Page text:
Total outside spending in elections doubled from 2010 to 2014 — and that spending plays its biggest role in tight races, according to Ian Vandewalker’s data from the Brennan Center. As outside spending skyrockets, the influence of a few millionaires becomes amplified:

In fact, 60 percent of super PAC money spent on all federal elections since 2010 – $600,000 of $1 billion – came from just 195 individuals and their spouses.

Undisclosed donations are also on the rise. This election cycle, dark money made up 28 percent of all spending in competitive Senate races. The winners of the 11 closest races benefited from $131 million in dark money, $23 million of which was behind Sen. Thom Tillis (R-NC).

…(read more),

Global Climate Change
Environment Ethics
Environment Justice

In SOTU, President Punts on Income Inequality

January 21, 2015 by Michael Winship

Much of the buildup to President Obama’s State of the Union address made it sound as if he was going to read chapter and verse from French economist Thomas Piketty’s book, Capital in the 21st Century

you know, last year’s 700-plus page best seller, the one that was unexpectedly all the rage as it argued that vast economic inequality is as much about wealth (what’s owned) as it is about income (what’s earned). That one.

Matt Schiavenza explained it in The Atlantic, “Applying data gathered across several decades throughout the world, Piketty argued that when income derived from capital exceeds income derived from work, inequality necessarily widens. Or, in non-economics speak: The easiest way to get rich isn’t to make a lot of money. It’s to have a lot of assets in the first place. Better yet to inherit it.”

Not that anyone really expected the president to address Congress like a tutorial in global economics, but the Piketty meme took hold in a lot of the media. “Echoes of Piketty in Obama Proposal to Address Income Inequality” read a headline in The New York Times previewing the address just hours before it was delivered. The Washington Post’s Wonkblog predicted, “President Obama finally has his Piketty moment.” The paper’s Matt O’Brien wrote, “The state of the union is pretty good, actually, but President Obama has an idea to make it better: taxing Wall Street and the super-rich to make middle-class work even more worthwhile. It’s Piketty with an American accent.”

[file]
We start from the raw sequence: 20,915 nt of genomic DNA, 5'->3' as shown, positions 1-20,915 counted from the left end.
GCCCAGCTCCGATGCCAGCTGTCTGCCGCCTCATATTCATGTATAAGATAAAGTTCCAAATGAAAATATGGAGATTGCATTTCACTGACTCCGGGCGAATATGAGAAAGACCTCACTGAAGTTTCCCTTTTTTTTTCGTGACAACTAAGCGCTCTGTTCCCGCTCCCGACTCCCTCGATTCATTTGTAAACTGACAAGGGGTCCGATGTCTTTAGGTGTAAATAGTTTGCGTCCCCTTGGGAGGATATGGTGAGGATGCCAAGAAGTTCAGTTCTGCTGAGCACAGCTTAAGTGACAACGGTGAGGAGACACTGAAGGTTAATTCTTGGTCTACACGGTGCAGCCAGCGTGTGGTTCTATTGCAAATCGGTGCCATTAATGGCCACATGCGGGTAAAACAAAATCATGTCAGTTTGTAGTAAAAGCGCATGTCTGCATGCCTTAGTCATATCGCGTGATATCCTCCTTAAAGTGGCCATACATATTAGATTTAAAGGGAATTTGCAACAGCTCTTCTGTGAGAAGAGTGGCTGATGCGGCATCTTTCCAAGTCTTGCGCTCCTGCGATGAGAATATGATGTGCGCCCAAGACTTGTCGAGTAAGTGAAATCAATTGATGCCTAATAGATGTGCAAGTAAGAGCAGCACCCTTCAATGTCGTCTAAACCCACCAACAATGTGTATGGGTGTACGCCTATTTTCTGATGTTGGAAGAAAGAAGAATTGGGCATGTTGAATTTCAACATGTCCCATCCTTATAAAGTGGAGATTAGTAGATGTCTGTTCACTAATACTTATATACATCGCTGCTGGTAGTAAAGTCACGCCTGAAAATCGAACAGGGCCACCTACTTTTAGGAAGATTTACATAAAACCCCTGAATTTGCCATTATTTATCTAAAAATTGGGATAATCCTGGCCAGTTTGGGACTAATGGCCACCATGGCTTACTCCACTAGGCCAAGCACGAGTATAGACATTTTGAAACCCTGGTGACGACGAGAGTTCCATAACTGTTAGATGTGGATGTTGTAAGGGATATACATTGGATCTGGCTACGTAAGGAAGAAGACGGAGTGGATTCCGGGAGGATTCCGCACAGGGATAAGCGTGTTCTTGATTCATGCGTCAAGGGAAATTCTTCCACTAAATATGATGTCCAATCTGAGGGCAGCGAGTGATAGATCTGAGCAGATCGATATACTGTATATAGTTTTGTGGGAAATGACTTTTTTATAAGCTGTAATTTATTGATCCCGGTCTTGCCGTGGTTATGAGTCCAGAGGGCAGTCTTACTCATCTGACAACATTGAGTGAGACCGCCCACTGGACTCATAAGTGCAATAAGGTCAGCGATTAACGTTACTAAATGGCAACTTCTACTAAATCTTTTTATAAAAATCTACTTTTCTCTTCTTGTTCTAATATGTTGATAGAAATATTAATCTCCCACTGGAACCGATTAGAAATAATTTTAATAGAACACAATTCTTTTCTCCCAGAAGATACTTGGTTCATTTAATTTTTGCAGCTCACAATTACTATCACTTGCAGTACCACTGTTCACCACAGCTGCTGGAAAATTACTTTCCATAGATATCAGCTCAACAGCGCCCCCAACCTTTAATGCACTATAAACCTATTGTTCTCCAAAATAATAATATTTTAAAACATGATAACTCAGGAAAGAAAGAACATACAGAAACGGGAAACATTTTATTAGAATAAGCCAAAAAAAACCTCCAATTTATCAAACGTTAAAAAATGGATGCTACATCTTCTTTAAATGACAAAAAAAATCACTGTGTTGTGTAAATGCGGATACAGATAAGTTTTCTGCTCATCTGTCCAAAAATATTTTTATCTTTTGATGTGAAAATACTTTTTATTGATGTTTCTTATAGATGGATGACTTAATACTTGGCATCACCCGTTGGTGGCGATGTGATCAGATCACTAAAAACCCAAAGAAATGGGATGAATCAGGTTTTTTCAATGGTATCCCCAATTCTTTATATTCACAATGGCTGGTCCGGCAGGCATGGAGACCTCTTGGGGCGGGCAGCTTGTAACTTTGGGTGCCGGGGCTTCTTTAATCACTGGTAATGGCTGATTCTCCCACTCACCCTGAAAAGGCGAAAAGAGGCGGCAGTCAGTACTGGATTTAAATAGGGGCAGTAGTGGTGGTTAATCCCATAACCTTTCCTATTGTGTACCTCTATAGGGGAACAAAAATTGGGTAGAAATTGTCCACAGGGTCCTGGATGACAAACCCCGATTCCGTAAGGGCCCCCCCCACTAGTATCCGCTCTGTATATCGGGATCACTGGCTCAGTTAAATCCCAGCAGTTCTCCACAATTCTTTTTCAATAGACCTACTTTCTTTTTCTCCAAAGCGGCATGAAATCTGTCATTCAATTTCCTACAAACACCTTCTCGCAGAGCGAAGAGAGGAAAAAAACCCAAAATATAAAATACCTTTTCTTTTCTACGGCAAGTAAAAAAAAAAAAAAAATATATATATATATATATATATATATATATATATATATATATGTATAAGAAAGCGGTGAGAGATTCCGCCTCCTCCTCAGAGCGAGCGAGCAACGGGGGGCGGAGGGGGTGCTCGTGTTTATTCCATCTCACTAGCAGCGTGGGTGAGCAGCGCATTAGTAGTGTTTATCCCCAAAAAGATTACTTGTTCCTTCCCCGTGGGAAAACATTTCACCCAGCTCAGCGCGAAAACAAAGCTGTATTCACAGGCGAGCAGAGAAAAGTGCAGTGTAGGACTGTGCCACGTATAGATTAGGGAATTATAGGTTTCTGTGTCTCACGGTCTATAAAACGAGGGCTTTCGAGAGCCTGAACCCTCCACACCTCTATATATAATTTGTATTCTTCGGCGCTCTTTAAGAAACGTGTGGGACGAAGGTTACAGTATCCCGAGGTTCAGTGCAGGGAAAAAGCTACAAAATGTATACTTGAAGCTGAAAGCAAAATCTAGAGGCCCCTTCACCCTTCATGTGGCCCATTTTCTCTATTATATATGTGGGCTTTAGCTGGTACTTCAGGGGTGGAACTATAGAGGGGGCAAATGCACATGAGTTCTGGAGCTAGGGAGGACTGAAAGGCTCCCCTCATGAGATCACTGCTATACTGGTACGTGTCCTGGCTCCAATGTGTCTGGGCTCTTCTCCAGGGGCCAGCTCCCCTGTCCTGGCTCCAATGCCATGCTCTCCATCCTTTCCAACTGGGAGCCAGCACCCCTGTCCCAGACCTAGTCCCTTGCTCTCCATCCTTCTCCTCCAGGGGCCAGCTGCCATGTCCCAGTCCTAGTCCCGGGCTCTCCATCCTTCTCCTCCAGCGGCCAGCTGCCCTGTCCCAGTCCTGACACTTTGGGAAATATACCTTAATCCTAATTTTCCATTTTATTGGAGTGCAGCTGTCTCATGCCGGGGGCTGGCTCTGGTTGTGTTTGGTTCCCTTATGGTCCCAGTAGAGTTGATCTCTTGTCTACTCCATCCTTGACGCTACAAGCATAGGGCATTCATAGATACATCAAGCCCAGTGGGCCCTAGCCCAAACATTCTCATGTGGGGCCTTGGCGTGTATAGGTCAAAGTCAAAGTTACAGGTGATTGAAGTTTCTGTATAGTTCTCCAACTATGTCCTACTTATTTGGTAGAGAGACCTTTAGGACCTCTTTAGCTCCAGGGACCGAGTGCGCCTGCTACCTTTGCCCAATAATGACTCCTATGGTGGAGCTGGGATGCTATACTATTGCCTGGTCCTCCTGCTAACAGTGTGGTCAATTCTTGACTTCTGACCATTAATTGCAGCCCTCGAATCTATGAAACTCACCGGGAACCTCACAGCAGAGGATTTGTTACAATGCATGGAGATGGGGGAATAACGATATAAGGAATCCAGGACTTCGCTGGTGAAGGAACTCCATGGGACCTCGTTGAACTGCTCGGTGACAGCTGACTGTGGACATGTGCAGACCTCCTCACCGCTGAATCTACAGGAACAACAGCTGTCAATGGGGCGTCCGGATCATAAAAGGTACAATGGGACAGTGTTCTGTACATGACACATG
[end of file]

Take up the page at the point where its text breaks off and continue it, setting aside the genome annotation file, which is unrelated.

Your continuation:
…(read more).

Global Climate Change
Environment Ethics
Environment Justice

Obama: No Challenge Poses a Greater Threat Than Climate Change

Anastasia Pantsios | January 21, 2015 7:11 am

There was a lot of buzz beforehand about what President Obama would say and what he should say about climate change in his State of the Union address. In the end, he devoted three minutes of the hour-long speech to it, and much of what he said either touted his accomplishments or emphasized his previous positions. But he expressed forcefully how essential it is to acknowledge what scientists say and act on it.
ObamaDenyingScienceHe’s not a scientist but he’s willing to believe what scientists say. Photo credit: WhiteHouse.gov

He began by saying, “No challenge—no challenge—poses a greater threat to future generations than climate change. 2014 was the planet’s warmest year on record. Now, one year doesn’t make a trend, but this does—14 of the 15 warmest years on record have all fallen in the first 15 years of this century.”

…(read more).

Global Climate Change
Environment Ethics
Environment Justice

NASA | A Year in the Life of Earth’s CO2

NASA Goddard

Published on Nov 17, 2014

An ultra-high-resolution NASA computer model has given scientists a stunning new look at how carbon dioxide in the atmosphere travels around the globe.

Global Climate Change
Environment Ethics
Environment Justice

“Some Notes from Belshazzar’s Feast” — Balliol College

peak-moment

The Context for Transition Studies: Global Trends from 1900 to 2008

Further reflections on the uniquely important role of Balliol include:

20170507-EV&N-245a-w500The Rise and Coming Demise of “Free-Market” Fundamentalism – Viewpoints from Balliol College Over Time